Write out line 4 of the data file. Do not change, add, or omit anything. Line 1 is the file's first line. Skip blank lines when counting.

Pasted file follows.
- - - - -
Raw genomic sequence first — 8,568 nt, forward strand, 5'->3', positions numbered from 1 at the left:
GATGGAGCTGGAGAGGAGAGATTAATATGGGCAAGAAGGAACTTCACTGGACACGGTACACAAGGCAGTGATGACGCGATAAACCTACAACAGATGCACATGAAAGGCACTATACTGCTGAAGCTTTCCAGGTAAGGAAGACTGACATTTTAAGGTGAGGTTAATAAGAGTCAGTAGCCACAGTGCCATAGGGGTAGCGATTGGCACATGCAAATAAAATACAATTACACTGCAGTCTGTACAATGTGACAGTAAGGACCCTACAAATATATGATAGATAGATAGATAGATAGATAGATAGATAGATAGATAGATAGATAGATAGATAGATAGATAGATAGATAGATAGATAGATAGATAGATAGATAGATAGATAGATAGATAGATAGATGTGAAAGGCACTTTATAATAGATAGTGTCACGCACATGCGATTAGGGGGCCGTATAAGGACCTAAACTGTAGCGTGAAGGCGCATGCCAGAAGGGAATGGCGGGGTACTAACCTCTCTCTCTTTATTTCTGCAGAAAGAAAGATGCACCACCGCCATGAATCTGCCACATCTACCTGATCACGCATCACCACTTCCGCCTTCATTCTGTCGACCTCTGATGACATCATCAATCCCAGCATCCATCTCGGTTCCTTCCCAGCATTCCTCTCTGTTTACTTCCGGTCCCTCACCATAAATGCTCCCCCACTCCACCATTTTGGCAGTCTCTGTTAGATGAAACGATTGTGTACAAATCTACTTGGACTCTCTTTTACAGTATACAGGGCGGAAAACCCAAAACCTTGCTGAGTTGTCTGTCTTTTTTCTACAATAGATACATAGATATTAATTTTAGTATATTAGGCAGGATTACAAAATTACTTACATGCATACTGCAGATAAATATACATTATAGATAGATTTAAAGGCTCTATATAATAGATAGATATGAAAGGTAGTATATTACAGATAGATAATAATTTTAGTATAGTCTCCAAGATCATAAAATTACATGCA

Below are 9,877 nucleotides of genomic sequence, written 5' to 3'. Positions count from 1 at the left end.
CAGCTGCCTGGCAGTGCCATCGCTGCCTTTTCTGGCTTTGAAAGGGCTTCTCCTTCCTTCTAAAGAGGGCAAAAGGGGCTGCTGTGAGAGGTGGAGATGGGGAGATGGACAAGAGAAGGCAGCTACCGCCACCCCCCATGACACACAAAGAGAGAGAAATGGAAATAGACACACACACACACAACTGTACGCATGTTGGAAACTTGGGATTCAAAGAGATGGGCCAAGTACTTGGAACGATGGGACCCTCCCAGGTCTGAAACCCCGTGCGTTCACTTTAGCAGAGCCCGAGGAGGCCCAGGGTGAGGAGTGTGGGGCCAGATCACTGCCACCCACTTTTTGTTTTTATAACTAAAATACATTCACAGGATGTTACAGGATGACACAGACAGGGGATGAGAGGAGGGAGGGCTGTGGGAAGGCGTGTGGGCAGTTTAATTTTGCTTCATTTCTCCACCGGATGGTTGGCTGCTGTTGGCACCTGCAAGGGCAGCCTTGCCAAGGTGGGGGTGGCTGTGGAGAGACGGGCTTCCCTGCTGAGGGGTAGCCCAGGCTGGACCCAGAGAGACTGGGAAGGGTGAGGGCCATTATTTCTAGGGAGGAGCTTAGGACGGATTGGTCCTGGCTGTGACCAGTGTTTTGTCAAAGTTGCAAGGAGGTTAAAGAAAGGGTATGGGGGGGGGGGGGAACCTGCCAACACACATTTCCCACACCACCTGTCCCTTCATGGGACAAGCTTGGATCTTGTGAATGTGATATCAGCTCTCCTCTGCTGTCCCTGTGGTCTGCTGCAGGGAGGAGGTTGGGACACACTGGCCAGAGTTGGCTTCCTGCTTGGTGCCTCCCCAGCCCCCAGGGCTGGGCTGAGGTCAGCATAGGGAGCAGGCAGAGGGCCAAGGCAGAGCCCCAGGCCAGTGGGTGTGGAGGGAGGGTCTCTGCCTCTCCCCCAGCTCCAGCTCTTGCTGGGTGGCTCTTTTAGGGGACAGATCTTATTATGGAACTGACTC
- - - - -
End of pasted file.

CAGCTGCCTGGCAGTGCCATCGCTGCCTTTTCTGGCTTTGAAAGGGCTTCTCCTTCCTTCTAAAGAGGGCAAAAGGGGCTGCTGTGAGAGGTGGAGATGGGGAGATGGACAAGAGAAGGCAGCTACCGCCACCCCCCATGACACACAAAGAGAGAGAAATGGAAATAGACACACACACACACAACTGTACGCATGTTGGAAACTTGGGATTCAAAGAGATGGGCCAAGTACTTGGAACGATGGGACCCTCCCAGGTCTGAAACCCCGTGCGTTCACTTTAGCAGAGCCCGAGGAGGCCCAGGGTGAGGAGTGTGGGGCCAGATCACTGCCACCCACTTTTTGTTTTTATAACTAAAATACATTCACAGGATGTTACAGGATGACACAGACAGGGGATGAGAGGAGGGAGGGCTGTGGGAAGGCGTGTGGGCAGTTTAATTTTGCTTCATTTCTCCACCGGATGGTTGGCTGCTGTTGGCACCTGCAAGGGCAGCCTTGCCAAGGTGGGGGTGGCTGTGGAGAGACGGGCTTCCCTGCTGAGGGGTAGCCCAGGCTGGACCCAGAGAGACTGGGAAGGGTGAGGGCCATTATTTCTAGGGAGGAGCTTAGGACGGATTGGTCCTGGCTGTGACCAGTGTTTTGTCAAAGTTGCAAGGAGGTTAAAGAAAGGGTATGGGGGGGGGGGGGAACCTGCCAACACACATTTCCCACACCACCTGTCCCTTCATGGGACAAGCTTGGATCTTGTGAATGTGATATCAGCTCTCCTCTGCTGTCCCTGTGGTCTGCTGCAGGGAGGAGGTTGGGACACACTGGCCAGAGTTGGCTTCCTGCTTGGTGCCTCCCCAGCCCCCAGGGCTGGGCTGAGGTCAGCATAGGGAGCAGGCAGAGGGCCAAGGCAGAGCCCCAGGCCAGTGGGTGTGGAGGGAGGGTCTCTGCCTCTCCCCCAGCTCCAGCTCTTGCTGGGTGGCTCTTTTAGGGGACAGATCTTATTATGGAACTGACTC